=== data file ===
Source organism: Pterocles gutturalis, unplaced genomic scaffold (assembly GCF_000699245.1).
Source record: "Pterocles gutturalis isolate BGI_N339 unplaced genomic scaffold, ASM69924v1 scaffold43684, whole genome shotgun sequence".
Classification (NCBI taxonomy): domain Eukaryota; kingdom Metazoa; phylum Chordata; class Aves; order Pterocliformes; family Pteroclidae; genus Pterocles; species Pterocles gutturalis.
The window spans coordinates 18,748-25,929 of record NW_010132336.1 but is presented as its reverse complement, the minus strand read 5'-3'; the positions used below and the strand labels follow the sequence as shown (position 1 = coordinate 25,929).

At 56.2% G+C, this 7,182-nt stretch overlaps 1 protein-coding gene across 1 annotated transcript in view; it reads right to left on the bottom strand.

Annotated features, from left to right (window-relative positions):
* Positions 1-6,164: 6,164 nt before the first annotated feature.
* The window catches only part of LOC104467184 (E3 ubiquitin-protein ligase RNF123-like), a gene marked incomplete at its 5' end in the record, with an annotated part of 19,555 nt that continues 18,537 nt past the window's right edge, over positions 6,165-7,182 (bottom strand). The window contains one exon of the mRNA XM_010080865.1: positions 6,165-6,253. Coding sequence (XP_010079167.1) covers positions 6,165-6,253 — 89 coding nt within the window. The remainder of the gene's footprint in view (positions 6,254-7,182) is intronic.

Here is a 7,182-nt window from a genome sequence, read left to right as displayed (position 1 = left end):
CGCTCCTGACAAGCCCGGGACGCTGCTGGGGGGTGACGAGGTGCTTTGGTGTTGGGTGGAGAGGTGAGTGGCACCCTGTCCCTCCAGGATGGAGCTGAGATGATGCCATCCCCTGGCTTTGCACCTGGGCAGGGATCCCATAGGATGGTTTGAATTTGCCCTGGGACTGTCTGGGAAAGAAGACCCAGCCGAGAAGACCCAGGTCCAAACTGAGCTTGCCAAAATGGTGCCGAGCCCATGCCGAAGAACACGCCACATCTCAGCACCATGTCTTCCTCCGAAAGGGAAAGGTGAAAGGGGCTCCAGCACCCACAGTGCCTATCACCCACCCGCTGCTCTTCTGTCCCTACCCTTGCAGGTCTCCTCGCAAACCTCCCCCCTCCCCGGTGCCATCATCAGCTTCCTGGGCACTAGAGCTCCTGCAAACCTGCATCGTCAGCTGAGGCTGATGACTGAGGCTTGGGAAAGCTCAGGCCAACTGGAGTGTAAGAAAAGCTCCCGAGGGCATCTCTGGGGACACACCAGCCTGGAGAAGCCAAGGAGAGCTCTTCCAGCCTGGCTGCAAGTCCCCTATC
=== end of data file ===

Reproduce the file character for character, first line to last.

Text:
Source organism: Pterocles gutturalis, unplaced genomic scaffold (assembly GCF_000699245.1).
Source record: "Pterocles gutturalis isolate BGI_N339 unplaced genomic scaffold, ASM69924v1 scaffold43684, whole genome shotgun sequence".
Classification (NCBI taxonomy): domain Eukaryota; kingdom Metazoa; phylum Chordata; class Aves; order Pterocliformes; family Pteroclidae; genus Pterocles; species Pterocles gutturalis.
The window spans coordinates 18,748-25,929 of record NW_010132336.1 but is presented as its reverse complement, the minus strand read 5'-3'; the positions used below and the strand labels follow the sequence as shown (position 1 = coordinate 25,929).

At 56.2% G+C, this 7,182-nt stretch overlaps 1 protein-coding gene across 1 annotated transcript in view; it reads right to left on the bottom strand.

Annotated features, from left to right (window-relative positions):
* Positions 1-6,164: 6,164 nt before the first annotated feature.
* The window catches only part of LOC104467184 (E3 ubiquitin-protein ligase RNF123-like), a gene marked incomplete at its 5' end in the record, with an annotated part of 19,555 nt that continues 18,537 nt past the window's right edge, over positions 6,165-7,182 (bottom strand). The window contains one exon of the mRNA XM_010080865.1: positions 6,165-6,253. Coding sequence (XP_010079167.1) covers positions 6,165-6,253 — 89 coding nt within the window. The remainder of the gene's footprint in view (positions 6,254-7,182) is intronic.

Here is a 7,182-nt window from a genome sequence, read left to right as displayed (position 1 = left end):
CGCTCCTGACAAGCCCGGGACGCTGCTGGGGGGTGACGAGGTGCTTTGGTGTTGGGTGGAGAGGTGAGTGGCACCCTGTCCCTCCAGGATGGAGCTGAGATGATGCCATCCCCTGGCTTTGCACCTGGGCAGGGATCCCATAGGATGGTTTGAATTTGCCCTGGGACTGTCTGGGAAAGAAGACCCAGCCGAGAAGACCCAGGTCCAAACTGAGCTTGCCAAAATGGTGCCGAGCCCATGCCGAAGAACACGCCACATCTCAGCACCATGTCTTCCTCCGAAAGGGAAAGGTGAAAGGGGCTCCAGCACCCACAGTGCCTATCACCCACCCGCTGCTCTTCTGTCCCTACCCTTGCAGGTCTCCTCGCAAACCTCCCCCCTCCCCGGTGCCATCATCAGCTTCCTGGGCACTAGAGCTCCTGCAAACCTGCATCGTCAGCTGAGGCTGATGACTGAGGCTTGGGAAAGCTCAGGCCAACTGGAGTGTAAGAAAAGCTCCCGAGGGCATCTCTGGGGACACACCAGCCTGGAGAAGCCAAGGAGAGCTCTTCCAGCCTGGCTGCAAGTCCCCTATC